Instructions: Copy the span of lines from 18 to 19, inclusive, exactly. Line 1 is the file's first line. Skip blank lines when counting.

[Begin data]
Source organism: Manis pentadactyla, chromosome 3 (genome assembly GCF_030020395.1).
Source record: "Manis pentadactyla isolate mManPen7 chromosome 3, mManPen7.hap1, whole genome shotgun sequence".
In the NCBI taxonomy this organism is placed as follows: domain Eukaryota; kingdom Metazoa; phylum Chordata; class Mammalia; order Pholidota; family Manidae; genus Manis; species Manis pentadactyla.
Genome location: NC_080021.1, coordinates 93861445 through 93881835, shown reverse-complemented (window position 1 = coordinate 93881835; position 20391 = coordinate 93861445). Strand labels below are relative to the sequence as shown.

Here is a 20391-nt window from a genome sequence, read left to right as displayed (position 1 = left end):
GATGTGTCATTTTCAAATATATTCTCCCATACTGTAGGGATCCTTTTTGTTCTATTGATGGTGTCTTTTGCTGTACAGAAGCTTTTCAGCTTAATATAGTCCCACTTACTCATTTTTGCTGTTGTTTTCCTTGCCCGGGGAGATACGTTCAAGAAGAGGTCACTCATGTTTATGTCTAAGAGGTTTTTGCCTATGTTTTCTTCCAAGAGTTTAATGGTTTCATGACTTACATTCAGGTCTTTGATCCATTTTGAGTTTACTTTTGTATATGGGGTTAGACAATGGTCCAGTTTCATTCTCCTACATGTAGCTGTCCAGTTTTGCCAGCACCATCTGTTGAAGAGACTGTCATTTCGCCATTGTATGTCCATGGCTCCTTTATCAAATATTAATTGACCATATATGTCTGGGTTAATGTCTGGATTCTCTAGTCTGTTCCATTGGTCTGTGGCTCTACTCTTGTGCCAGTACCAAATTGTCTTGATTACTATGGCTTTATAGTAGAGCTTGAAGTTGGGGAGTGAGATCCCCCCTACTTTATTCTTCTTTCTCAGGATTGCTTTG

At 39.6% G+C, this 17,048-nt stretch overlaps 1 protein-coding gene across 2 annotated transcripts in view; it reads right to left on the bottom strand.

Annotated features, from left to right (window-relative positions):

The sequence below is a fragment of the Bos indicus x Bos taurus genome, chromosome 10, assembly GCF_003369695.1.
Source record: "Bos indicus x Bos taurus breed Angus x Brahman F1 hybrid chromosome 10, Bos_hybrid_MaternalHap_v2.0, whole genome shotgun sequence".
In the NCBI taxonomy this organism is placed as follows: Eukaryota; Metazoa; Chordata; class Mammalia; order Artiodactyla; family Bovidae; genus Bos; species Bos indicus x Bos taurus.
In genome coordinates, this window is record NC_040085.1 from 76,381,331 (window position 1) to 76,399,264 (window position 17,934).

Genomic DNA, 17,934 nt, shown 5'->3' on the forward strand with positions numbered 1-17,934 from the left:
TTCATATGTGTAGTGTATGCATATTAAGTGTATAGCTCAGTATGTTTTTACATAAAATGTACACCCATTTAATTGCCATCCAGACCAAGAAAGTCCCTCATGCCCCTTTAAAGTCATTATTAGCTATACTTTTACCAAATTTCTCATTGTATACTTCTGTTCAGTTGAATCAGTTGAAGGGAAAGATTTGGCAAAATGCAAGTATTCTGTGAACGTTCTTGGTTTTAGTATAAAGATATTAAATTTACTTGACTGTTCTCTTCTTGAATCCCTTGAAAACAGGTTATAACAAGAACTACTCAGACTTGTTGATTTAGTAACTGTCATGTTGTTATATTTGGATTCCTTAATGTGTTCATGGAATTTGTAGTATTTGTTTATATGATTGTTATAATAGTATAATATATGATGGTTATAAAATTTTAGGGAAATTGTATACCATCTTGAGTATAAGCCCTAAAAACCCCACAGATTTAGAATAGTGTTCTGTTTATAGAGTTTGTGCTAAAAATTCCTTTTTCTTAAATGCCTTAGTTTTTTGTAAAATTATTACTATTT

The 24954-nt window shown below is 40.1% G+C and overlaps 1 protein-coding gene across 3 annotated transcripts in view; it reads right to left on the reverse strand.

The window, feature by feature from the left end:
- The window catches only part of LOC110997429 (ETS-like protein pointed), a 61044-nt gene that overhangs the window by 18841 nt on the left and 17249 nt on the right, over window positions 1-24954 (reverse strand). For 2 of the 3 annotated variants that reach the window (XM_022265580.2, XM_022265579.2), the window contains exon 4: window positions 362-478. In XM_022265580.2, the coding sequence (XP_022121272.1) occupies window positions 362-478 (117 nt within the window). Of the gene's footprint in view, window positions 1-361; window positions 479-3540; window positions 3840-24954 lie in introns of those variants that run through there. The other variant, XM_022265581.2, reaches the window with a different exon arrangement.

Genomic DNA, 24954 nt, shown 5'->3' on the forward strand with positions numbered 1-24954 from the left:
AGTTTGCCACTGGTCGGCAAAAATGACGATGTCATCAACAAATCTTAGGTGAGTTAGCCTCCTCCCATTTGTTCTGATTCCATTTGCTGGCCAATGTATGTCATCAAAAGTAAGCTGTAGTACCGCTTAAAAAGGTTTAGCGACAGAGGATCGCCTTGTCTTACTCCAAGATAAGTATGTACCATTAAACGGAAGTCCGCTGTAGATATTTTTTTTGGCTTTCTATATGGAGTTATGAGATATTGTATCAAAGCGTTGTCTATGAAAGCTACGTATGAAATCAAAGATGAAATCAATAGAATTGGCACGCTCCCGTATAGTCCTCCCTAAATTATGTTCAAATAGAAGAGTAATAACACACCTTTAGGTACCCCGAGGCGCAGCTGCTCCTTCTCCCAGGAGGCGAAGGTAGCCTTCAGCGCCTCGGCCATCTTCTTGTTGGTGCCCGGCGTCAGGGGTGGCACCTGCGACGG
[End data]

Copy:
Genomic DNA, 24954 nt, shown 5'->3' on the forward strand with positions numbered 1-24954 from the left:
AGTTTGCCACTGGTCGGCAAAAATGACGATGTCATCAACAAATCTTAGGTGAGTTAGCCTCCTCCCATTTGTTCTGATTCCATTTGCTGGCCAATGTATGTCATCAAAAGTAAGCTGTAGTACCGCTTAAAAAGGTTTAGCGACAGAGGATCGCCTTGTCTTACTCCAAGATAAGTATGTACCATTAAACGGAAGTCCGCTGTAGATATTTTTTTTGGCTTTCTATATGGAGTTATGAGATATTGTATCAAAGCGTTGTCTATGAAAGCTACGTATGAAATCAAAGATGAAATCAATAGAATTGGCACGCTCCCGTATAGTCCTCCCTAAATTATGTTCAAATAGAAGAGTAATAACACACCTTTAGGTACCCCGAGGCGCAGCTGCTCCTTCTCCCAGGAGGCGAAGGTAGCCTTCAGCGCCTCGGCCATCTTCTTGTTGGTGCCCGGCGTCAGGGGTGGCACCTGCGACGG